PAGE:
Coverage of FIFA World Cup is a Chance to Focus on Poverty
Previously published on Jun 27, 2014
While sports fans will be closely following the FIFA World Schedule, news outlets around the world are taking advantage of viewer attention by focusing on what is happening in Brazil. As such, we are likely to see a focus on issues that are plaguing Brazil. Massive poverty is, unfortunately, one of those issues. Clearly, the tournament will focus on the beauty of Brazil, but the story of South America's largest country cannot be told without looking at the ugly.
For those traveling to see the World Cup, costs like hotel reservations and trip insurance represent modern expenses that world travelers build into their budgets to ensure their personal wellbeing and financial security. For those living in the slums of Brazil's cities, the necessities of clean water, food, and proper shelter are far too often a strain on their budgets. The dichotomy between the lifestyles of impoverished Brazilians and those who can afford to go to the Fifa World Cup 2014 game could hardly be greater.
Although the wealthy and Global Middle Class cannot be expected to fully comprehend how those living in desperation can be affected by their poverty, i.e. what dysfunctions they learn, they can appreciate the scarcity of resources and opportunity the impoverished face. Unfortunately, those living in impoverish areas are likely to miss out on any economy boost from tourist dollars, which is what the poor communities truly need, due to the fact most tourists are unlikely to venture into these tough neighborhoods. Given Brazil spent at least $11 billion on the World Cup and the need for economic development is so great, there is expected to be a certain degree of resentment directed at visitors and government officials.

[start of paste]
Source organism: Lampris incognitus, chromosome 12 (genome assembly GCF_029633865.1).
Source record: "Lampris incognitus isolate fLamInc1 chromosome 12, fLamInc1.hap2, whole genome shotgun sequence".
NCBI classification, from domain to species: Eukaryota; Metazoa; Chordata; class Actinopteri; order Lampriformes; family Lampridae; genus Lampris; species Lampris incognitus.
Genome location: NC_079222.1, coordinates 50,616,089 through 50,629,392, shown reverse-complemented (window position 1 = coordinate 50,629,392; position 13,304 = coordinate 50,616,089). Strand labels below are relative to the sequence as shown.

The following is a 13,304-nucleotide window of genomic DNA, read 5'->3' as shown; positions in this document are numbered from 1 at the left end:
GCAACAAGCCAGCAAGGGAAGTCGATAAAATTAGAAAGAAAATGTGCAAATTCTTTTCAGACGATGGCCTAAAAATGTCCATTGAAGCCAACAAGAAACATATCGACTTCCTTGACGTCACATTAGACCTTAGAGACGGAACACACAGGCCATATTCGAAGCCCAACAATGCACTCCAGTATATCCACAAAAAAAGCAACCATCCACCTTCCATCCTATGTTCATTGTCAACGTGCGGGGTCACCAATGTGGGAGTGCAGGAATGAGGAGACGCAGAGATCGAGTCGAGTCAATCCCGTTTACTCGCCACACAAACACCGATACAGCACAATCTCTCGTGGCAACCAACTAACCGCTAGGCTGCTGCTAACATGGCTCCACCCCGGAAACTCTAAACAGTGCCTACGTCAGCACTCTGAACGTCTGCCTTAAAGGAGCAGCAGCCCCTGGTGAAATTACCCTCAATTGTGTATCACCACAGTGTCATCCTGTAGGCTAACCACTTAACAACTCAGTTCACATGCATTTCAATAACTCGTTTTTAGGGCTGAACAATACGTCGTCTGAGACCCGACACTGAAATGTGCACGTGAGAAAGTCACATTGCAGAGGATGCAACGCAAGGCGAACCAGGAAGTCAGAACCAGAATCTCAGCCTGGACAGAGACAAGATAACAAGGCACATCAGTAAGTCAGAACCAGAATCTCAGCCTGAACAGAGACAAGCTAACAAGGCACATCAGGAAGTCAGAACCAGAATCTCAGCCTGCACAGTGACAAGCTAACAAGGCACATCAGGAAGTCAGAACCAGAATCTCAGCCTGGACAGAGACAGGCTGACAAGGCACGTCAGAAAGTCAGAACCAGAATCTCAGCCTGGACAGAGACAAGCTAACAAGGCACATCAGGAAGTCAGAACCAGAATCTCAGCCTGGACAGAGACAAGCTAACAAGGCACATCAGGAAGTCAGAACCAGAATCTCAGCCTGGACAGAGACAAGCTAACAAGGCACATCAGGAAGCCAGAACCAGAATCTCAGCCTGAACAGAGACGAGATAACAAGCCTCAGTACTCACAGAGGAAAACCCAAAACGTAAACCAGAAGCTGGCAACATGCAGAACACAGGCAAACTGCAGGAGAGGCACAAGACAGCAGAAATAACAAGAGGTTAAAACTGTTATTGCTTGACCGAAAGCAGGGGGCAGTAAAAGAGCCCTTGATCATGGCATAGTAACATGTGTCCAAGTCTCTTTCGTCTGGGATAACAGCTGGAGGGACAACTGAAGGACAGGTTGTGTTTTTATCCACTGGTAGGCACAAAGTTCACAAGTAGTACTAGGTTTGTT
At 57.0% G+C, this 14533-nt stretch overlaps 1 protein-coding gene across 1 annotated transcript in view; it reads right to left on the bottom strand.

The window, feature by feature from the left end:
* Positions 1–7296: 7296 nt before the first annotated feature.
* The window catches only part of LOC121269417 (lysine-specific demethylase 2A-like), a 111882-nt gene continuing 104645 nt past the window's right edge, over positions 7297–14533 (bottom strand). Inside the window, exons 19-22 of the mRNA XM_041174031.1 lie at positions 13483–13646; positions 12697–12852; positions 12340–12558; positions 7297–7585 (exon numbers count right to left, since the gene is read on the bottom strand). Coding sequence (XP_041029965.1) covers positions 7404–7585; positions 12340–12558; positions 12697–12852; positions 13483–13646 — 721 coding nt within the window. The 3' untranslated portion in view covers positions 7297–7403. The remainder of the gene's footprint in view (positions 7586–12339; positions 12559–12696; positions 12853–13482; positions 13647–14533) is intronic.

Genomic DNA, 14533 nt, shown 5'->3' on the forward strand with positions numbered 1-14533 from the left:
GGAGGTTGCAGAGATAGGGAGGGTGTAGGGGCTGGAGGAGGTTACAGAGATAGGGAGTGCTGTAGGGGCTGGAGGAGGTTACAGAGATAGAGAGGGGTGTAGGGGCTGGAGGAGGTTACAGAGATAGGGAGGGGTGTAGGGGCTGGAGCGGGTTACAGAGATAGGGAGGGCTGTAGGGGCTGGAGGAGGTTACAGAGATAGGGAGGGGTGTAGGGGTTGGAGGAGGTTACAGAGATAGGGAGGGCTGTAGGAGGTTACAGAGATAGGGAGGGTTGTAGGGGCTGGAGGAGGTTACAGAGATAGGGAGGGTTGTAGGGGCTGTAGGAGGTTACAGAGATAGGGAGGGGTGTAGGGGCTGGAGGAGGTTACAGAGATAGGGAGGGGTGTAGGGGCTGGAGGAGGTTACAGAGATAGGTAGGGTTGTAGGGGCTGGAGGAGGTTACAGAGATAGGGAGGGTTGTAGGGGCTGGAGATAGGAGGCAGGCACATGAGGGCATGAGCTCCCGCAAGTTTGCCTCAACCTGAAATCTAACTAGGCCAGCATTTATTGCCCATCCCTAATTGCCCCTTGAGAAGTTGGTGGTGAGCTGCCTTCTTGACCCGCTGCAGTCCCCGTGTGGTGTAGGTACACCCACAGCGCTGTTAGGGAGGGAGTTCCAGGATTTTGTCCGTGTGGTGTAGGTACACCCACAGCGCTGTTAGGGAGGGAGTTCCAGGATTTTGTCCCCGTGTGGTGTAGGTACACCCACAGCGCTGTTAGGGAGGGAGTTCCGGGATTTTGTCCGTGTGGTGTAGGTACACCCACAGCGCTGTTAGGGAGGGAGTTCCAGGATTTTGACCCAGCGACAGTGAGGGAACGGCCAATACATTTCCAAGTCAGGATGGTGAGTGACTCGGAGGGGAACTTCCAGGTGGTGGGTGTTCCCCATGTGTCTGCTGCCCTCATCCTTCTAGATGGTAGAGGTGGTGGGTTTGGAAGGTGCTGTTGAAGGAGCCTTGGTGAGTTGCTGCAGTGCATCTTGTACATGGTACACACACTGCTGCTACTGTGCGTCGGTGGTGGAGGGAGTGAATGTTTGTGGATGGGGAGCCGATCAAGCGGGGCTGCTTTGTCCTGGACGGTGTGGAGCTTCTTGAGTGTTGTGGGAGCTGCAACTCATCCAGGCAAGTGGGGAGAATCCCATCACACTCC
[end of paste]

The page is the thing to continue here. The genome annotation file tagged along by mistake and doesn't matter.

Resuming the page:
The reality in a country like Brazil is very conflicted. On the one hand, Brazil must act like a rich nation in order to stay relevant on the world stage as a global power. On the other hand, the Brazilian economy does not sufficiently distribute wealth, i.e. foster economic development, in communities that are plagued by poverty. Regrettably, the World Cup will likely do little to ease poverty in Brazil; however, it is a venue that can be used to draw the world's attention to the issue. That said, a conscious effort on behalf of tourists to buy from small, local vendors and explore the vast Country while they are visiting can help the national economy.